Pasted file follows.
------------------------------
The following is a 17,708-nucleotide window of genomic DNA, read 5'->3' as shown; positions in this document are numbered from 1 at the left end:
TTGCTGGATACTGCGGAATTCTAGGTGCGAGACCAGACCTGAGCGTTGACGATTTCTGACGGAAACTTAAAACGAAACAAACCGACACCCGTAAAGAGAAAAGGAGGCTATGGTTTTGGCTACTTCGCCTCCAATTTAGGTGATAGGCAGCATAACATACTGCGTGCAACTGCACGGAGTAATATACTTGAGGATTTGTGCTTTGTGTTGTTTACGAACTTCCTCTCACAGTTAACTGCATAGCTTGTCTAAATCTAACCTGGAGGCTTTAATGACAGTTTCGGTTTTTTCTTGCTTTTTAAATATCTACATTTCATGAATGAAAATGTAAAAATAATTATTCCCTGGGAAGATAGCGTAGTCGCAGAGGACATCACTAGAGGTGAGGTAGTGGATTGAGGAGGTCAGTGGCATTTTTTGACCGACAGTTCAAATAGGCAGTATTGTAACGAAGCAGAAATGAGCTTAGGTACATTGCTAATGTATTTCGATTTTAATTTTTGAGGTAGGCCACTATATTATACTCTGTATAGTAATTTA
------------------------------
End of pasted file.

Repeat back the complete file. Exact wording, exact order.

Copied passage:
The following is a 17,708-nucleotide window of genomic DNA, read 5'->3' as shown; positions in this document are numbered from 1 at the left end:
TTGCTGGATACTGCGGAATTCTAGGTGCGAGACCAGACCTGAGCGTTGACGATTTCTGACGGAAACTTAAAACGAAACAAACCGACACCCGTAAAGAGAAAAGGAGGCTATGGTTTTGGCTACTTCGCCTCCAATTTAGGTGATAGGCAGCATAACATACTGCGTGCAACTGCACGGAGTAATATACTTGAGGATTTGTGCTTTGTGTTGTTTACGAACTTCCTCTCACAGTTAACTGCATAGCTTGTCTAAATCTAACCTGGAGGCTTTAATGACAGTTTCGGTTTTTTCTTGCTTTTTAAATATCTACATTTCATGAATGAAAATGTAAAAATAATTATTCCCTGGGAAGATAGCGTAGTCGCAGAGGACATCACTAGAGGTGAGGTAGTGGATTGAGGAGGTCAGTGGCATTTTTTGACCGACAGTTCAAATAGGCAGTATTGTAACGAAGCAGAAATGAGCTTAGGTACATTGCTAATGTATTTCGATTTTAATTTTTGAGGTAGGCCACTATATTATACTCTGTATAGTAATTTA